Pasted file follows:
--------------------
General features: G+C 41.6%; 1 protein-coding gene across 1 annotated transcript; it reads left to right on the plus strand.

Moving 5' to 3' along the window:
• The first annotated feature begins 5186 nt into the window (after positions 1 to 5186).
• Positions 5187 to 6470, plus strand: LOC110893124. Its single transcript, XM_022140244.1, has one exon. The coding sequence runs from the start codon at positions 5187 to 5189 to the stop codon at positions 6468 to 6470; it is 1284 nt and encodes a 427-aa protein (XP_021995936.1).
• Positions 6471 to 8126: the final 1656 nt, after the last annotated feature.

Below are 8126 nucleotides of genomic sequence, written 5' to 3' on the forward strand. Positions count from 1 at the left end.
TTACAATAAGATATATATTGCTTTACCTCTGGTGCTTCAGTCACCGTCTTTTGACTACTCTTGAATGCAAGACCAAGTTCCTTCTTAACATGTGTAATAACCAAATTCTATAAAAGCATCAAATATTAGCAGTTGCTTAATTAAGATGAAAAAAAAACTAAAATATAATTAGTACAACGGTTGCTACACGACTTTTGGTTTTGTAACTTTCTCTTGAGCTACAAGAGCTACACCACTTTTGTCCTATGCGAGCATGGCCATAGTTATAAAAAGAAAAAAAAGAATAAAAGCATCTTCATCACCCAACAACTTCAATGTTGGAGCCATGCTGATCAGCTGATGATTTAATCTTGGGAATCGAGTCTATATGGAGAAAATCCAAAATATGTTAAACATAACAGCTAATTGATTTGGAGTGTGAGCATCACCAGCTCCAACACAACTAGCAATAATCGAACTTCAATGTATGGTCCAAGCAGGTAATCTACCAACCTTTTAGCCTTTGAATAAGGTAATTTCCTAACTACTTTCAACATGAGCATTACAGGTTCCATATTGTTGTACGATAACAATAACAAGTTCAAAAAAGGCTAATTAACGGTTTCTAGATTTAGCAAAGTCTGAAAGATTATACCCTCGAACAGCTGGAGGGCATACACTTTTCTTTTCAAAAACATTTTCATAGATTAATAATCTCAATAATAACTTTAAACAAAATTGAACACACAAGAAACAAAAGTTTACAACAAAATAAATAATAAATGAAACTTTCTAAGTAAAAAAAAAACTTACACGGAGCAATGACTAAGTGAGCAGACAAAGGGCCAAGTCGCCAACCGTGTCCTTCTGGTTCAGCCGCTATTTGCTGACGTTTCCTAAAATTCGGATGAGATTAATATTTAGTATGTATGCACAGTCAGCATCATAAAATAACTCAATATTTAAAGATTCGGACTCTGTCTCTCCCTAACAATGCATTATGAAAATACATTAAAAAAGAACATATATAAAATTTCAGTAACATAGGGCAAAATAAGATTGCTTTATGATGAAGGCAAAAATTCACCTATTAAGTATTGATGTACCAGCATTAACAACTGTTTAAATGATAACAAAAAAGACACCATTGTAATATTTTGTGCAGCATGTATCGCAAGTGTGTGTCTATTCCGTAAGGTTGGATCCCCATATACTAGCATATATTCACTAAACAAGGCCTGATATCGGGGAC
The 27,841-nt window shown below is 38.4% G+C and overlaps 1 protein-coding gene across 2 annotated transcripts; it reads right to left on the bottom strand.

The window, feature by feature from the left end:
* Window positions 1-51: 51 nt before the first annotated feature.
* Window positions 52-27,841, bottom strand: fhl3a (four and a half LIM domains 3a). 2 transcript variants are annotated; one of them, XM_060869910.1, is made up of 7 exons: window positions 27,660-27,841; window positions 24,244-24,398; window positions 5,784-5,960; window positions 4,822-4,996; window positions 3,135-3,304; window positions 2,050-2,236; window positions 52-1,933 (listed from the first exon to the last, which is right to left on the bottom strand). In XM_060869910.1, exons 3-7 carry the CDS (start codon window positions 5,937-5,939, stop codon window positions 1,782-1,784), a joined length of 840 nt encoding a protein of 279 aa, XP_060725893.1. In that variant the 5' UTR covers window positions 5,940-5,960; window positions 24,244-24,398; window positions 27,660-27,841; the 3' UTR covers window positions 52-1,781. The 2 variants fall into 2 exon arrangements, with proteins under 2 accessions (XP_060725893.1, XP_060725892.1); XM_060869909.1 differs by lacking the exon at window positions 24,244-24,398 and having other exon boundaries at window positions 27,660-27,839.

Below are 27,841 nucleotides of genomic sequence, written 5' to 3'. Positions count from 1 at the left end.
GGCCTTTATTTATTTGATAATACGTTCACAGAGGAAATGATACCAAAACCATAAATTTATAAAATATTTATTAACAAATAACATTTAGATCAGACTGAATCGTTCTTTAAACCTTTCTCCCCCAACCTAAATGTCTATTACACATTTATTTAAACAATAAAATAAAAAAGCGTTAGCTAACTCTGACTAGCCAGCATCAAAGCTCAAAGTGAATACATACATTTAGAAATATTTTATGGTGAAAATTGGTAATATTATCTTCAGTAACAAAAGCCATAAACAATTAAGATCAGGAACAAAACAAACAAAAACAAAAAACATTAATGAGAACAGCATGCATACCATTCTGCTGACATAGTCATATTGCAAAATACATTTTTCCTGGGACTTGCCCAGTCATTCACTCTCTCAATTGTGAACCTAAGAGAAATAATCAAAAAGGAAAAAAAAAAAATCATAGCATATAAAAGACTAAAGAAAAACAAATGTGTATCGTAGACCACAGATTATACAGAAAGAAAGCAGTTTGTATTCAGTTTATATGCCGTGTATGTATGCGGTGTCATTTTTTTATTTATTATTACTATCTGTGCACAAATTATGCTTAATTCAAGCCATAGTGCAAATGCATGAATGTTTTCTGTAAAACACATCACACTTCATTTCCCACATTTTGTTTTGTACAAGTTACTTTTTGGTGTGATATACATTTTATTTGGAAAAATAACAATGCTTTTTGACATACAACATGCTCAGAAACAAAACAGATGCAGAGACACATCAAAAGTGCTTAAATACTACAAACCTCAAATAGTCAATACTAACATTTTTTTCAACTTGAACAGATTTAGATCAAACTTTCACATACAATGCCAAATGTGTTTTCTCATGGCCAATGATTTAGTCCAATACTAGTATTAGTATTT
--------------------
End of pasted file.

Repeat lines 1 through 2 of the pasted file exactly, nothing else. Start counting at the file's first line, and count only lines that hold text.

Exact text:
General features: G+C 41.6%; 1 protein-coding gene across 1 annotated transcript; it reads left to right on the plus strand.

Moving 5' to 3' along the window: